Hiring an Indoor Environmental Testing Firm to evaluate the ambient conditions of the structure, the HVAC system, interstitial wall cavities, the building’s envelope and more data points can determine the cause(s) of specific health concerns and provide the groundwork for remedial action.
Another option to get started finding post hurricane health dangers in a building is economical DIY test kits. There are different types of kits available, such as the evalu-aire kit, that can be used to collect environmental samples for laboratory analysis. Microbial samples can be tested by using culture or non-culture based methods. If elevated levels microbes or VOCs are reported, then it is best to consult with an indoor environmental professional for a more comprehensive evaluation, analysis and remedial recommendations.
The Department of Homeland 0Security and FEMA issued a Major Disaster Declarationon September 10, 2017 for the state of Florida. DHS acting director Elaine Duke stated nearly 22,000 federal personnel are in Florida to assist in the recovery.
“A storm of this magnitude needs a team effort” Ms. Duke said, “to handle the long and challenging road ahead”.
Pure Air Control Services can provide disaster recovery assistance through its federal General Services Administration (GSA) contract (#GS10-F-0488R) to assist city, county, state and federal governments (including schools) by identifying baseline mold/IAQ conditions and providing specific, definitive remedial recommendations.
Alan Wozniak, President and CEO of Pure Air Control Services said “Normally, our federal contracts are limited to federal agencies. However, since President Trump has declared Texas a disaster area, Pure Air’s federal contract can now be used by city, county and state agencies since under this declaration, federal aid is available to such entities.”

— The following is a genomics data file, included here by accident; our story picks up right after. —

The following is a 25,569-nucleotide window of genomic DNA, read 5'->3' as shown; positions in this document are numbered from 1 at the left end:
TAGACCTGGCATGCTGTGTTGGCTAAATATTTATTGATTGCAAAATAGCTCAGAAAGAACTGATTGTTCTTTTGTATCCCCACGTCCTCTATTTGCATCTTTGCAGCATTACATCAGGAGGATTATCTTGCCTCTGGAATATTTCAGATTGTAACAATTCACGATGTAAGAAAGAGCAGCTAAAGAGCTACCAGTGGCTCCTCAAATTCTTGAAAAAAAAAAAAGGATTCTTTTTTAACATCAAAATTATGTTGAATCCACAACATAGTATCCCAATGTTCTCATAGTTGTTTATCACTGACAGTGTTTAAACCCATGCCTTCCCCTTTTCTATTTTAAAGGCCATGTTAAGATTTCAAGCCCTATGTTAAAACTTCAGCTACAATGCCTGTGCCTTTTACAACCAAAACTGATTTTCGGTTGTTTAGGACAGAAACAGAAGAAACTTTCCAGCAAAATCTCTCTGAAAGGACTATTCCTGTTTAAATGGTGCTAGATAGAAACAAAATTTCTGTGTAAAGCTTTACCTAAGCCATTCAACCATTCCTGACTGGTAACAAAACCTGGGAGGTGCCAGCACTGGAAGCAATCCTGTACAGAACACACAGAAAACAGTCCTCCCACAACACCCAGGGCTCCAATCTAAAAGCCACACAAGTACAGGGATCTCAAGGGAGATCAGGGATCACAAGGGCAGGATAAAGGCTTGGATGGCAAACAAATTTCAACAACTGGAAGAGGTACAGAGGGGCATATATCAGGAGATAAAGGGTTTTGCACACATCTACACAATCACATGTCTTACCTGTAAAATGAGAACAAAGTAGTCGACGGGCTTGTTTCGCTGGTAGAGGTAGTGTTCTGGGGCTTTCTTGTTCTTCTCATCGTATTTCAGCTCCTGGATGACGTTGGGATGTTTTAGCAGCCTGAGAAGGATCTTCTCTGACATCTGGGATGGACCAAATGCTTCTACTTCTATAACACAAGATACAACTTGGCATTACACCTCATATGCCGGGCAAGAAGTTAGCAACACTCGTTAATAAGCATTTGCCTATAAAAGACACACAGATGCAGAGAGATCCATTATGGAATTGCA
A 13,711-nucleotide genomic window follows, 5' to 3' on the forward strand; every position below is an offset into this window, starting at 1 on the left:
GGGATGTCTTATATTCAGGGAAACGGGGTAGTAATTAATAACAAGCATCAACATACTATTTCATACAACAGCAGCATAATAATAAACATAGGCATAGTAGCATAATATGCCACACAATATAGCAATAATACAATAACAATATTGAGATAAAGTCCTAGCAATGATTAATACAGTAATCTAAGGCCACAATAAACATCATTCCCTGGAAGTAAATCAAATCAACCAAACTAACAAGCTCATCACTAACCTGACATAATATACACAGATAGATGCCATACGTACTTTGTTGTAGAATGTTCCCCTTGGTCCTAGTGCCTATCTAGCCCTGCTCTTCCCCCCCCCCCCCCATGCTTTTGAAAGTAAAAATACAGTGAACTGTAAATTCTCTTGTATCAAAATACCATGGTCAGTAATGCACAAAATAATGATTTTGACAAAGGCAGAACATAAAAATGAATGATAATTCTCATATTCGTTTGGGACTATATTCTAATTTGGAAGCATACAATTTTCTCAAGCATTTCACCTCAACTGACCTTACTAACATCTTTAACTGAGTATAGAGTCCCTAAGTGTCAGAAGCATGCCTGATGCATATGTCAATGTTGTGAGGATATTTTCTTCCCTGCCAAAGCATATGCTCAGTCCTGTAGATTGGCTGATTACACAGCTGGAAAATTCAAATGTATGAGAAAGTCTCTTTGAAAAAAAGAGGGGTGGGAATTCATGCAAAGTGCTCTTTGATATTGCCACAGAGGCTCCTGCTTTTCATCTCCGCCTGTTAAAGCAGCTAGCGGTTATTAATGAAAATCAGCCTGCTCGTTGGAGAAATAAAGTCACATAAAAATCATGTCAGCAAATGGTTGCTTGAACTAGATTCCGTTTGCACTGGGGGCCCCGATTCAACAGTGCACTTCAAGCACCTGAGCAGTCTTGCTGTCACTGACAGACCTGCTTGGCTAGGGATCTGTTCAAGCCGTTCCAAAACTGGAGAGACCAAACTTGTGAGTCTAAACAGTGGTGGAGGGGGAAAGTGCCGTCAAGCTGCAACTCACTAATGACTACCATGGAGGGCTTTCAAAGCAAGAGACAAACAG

Pure Air Control Services, Inc., can also be easily utilized for emergency IEQ testing and response services with TIPS Interlocal Purchasing System sourcing and Panhandle Area Education Consortium, Florida Buy program for governmental agencies. Building Health Check, LLC, products, such as the evalu-aire DIY test kit, can also be procured using the TIPS vehicle.
You can contact the Building Scientists at Pure Air Control Services for a professional evaluation of your building or home at 1-800-422-7873 ext. 802 or for the DIY evalu-aire contact 1-800-422-7873 ext. 404 or visit IndoorAirTest.com.
About Pure Air Control Services
Pure Air Control Services, Inc. was established in 1984 as a small, mechanical, contracting firm and has since set the industry standard for indoor environmental quality diagnosis, environmental laboratory and remediation. Pure Air Control Services has serviced more than 600 million square feet of indoor environments in over 10,000 facilities. Pure Air’s nationally performed services include: Building Sciences Evaluation; Building Health Check; a CDC ELITE Environmental Microbiology Laboratory; Environmental Project Management; HVAC New Life Restoration and PURE-Steam Coil Cleaning/Mold Remediation Services, among other indoor environmental services. Article Source: http://pureaircontrols.com/post-hurricane-health-dangers-lurking/